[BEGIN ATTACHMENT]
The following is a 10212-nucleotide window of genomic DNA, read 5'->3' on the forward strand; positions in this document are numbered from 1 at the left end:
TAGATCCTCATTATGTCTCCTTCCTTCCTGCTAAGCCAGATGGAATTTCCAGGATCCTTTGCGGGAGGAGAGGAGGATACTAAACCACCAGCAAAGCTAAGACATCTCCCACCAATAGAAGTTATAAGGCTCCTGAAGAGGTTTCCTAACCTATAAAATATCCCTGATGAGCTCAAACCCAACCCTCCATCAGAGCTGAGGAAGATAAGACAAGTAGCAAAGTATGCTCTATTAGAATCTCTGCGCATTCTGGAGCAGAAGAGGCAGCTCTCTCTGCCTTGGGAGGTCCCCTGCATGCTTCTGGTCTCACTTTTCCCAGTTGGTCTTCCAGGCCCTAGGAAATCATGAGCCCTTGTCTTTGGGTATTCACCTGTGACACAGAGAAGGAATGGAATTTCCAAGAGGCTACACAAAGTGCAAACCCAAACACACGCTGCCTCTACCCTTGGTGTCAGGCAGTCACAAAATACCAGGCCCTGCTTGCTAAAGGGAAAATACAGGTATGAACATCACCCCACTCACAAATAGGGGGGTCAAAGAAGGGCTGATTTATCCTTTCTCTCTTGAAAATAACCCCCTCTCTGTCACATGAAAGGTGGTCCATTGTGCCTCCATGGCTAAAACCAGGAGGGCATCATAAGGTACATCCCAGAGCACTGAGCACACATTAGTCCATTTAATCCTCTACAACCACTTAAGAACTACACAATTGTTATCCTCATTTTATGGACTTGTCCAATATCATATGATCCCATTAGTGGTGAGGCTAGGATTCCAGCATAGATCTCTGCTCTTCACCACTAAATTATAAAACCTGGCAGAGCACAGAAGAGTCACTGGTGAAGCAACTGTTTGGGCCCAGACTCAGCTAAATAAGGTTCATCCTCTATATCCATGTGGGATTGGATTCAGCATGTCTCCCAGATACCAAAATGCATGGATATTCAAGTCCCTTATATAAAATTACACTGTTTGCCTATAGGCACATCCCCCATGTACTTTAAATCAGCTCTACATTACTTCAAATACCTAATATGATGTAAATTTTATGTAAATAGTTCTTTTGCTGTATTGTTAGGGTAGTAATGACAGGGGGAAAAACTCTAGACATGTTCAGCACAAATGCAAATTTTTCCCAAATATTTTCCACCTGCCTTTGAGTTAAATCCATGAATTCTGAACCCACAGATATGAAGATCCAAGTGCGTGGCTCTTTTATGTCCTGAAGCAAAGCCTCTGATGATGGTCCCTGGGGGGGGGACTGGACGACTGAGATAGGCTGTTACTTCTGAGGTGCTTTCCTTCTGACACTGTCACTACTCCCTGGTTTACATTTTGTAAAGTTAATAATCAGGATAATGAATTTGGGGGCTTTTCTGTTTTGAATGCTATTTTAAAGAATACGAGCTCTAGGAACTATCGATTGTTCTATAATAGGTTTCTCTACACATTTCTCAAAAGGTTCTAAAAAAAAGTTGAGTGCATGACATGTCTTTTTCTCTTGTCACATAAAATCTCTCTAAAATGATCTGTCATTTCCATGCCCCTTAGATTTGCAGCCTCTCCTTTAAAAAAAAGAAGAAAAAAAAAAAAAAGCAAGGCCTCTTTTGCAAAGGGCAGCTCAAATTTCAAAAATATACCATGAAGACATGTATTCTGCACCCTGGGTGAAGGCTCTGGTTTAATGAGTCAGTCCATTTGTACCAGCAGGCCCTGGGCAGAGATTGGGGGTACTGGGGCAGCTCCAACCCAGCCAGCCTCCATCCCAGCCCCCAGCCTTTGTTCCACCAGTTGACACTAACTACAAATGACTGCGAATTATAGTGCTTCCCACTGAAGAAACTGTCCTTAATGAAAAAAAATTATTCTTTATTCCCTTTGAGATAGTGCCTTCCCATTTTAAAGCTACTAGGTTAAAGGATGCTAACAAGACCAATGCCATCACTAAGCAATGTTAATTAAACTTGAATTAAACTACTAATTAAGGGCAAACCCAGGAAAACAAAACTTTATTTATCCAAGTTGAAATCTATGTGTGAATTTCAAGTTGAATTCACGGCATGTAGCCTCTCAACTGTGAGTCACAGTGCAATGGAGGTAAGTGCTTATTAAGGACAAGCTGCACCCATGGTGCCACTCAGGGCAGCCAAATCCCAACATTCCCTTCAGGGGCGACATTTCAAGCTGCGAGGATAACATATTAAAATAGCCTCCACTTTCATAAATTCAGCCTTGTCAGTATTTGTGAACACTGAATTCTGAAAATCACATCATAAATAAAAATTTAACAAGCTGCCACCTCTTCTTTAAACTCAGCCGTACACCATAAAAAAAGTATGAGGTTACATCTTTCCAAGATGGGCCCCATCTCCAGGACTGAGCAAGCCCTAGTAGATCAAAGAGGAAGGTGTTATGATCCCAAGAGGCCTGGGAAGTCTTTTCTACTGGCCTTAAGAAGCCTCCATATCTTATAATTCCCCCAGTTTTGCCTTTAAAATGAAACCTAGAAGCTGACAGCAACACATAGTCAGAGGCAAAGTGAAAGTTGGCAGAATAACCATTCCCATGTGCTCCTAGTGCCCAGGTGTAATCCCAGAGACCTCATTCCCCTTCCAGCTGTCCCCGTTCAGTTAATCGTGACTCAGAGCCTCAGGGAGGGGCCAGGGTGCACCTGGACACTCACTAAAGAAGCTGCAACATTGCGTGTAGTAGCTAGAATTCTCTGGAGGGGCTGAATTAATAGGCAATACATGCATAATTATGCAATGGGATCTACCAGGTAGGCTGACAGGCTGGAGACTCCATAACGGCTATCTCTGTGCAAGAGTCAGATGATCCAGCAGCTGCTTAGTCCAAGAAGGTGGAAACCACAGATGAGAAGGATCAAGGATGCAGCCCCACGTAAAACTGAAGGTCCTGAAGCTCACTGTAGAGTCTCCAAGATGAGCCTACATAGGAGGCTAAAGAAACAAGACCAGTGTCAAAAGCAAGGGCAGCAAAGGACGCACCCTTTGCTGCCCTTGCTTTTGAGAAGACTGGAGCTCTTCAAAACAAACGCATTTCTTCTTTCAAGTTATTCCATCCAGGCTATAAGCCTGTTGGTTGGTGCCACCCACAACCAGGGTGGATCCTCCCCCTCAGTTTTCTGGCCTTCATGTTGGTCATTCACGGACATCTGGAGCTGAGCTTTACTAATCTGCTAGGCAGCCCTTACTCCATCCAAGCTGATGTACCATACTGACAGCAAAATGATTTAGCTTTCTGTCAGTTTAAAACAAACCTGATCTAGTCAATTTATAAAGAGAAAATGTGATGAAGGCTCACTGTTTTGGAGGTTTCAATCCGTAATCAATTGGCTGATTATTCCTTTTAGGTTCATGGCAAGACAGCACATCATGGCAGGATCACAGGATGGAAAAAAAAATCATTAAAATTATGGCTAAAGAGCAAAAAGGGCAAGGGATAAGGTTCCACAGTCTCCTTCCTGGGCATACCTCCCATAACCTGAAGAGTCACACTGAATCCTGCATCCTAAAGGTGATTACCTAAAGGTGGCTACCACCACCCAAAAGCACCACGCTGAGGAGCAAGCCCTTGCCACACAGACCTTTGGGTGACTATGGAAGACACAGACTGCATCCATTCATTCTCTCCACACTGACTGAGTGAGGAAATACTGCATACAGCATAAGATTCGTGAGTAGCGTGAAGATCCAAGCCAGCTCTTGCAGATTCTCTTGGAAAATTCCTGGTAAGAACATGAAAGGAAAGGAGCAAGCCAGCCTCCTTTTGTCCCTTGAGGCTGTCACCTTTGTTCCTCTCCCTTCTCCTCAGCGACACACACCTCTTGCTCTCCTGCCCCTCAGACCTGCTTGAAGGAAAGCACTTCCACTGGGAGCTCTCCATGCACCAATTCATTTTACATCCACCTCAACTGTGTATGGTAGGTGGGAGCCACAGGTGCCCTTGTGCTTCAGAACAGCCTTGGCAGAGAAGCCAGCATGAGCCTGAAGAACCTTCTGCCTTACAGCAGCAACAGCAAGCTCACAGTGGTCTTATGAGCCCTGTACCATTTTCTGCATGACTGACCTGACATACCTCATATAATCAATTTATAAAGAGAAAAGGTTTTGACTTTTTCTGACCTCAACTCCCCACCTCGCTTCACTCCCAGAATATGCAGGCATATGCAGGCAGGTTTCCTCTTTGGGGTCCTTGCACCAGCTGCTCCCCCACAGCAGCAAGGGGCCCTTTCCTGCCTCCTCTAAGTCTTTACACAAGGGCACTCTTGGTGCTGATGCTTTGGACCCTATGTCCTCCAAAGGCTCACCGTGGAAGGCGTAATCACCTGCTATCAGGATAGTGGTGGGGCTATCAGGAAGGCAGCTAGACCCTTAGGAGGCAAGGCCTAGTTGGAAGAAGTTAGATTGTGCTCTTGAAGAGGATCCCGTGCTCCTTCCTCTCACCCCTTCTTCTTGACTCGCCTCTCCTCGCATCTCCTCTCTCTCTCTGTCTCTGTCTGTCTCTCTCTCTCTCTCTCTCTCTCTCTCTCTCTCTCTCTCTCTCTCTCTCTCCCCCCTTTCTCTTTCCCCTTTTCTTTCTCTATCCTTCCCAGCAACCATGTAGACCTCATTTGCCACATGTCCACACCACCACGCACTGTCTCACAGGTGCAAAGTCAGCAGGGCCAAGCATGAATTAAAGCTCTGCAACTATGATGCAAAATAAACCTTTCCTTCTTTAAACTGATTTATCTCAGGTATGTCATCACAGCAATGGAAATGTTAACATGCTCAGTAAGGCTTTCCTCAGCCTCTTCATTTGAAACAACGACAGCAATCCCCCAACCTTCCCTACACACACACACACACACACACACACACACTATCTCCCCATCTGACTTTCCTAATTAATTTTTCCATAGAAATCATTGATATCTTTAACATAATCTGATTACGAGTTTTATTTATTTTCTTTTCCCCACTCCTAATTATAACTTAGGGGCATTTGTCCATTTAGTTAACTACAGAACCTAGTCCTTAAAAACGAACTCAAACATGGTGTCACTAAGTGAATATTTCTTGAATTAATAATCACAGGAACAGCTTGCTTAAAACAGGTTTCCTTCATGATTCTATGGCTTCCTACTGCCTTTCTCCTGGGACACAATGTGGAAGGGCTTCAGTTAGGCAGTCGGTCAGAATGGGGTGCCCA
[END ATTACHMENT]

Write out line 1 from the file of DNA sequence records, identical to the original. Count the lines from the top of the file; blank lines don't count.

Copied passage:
The following is a 10212-nucleotide window of genomic DNA, read 5'->3' on the forward strand; positions in this document are numbered from 1 at the left end: